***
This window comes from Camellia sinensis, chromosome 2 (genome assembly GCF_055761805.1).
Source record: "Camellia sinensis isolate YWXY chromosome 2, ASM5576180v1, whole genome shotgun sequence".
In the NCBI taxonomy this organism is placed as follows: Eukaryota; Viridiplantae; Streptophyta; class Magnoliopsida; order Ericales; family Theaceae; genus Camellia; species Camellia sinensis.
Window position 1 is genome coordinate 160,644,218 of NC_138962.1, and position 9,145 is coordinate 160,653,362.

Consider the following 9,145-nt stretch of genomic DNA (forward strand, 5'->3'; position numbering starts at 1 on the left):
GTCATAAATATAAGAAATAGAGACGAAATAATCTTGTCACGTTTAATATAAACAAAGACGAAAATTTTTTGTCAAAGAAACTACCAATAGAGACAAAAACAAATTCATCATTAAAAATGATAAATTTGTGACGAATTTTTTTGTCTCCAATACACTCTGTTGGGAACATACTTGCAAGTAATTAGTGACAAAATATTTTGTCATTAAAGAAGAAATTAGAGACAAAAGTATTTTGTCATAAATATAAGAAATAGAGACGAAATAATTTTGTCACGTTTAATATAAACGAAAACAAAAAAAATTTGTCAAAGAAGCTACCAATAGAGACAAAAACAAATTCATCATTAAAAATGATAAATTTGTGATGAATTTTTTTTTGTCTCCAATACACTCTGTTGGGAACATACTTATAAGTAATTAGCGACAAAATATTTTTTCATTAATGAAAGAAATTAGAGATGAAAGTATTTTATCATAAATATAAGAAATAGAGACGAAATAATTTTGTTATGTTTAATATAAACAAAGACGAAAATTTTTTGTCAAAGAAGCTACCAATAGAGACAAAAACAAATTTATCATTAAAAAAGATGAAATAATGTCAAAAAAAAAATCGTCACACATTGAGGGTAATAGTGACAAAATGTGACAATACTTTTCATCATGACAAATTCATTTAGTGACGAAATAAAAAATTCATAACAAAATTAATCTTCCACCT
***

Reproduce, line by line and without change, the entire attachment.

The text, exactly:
This window comes from Camellia sinensis, chromosome 2 (genome assembly GCF_055761805.1).
Source record: "Camellia sinensis isolate YWXY chromosome 2, ASM5576180v1, whole genome shotgun sequence".
In the NCBI taxonomy this organism is placed as follows: Eukaryota; Viridiplantae; Streptophyta; class Magnoliopsida; order Ericales; family Theaceae; genus Camellia; species Camellia sinensis.
Window position 1 is genome coordinate 160,644,218 of NC_138962.1, and position 9,145 is coordinate 160,653,362.

Consider the following 9,145-nt stretch of genomic DNA (forward strand, 5'->3'; position numbering starts at 1 on the left):
GTCATAAATATAAGAAATAGAGACGAAATAATCTTGTCACGTTTAATATAAACAAAGACGAAAATTTTTTGTCAAAGAAACTACCAATAGAGACAAAAACAAATTCATCATTAAAAATGATAAATTTGTGACGAATTTTTTTGTCTCCAATACACTCTGTTGGGAACATACTTGCAAGTAATTAGTGACAAAATATTTTGTCATTAAAGAAGAAATTAGAGACAAAAGTATTTTGTCATAAATATAAGAAATAGAGACGAAATAATTTTGTCACGTTTAATATAAACGAAAACAAAAAAAATTTGTCAAAGAAGCTACCAATAGAGACAAAAACAAATTCATCATTAAAAATGATAAATTTGTGATGAATTTTTTTTTGTCTCCAATACACTCTGTTGGGAACATACTTATAAGTAATTAGCGACAAAATATTTTTTCATTAATGAAAGAAATTAGAGATGAAAGTATTTTATCATAAATATAAGAAATAGAGACGAAATAATTTTGTTATGTTTAATATAAACAAAGACGAAAATTTTTTGTCAAAGAAGCTACCAATAGAGACAAAAACAAATTTATCATTAAAAAAGATGAAATAATGTCAAAAAAAAAATCGTCACACATTGAGGGTAATAGTGACAAAATGTGACAATACTTTTCATCATGACAAATTCATTTAGTGACGAAATAAAAAATTCATAACAAAATTAATCTTCCACCT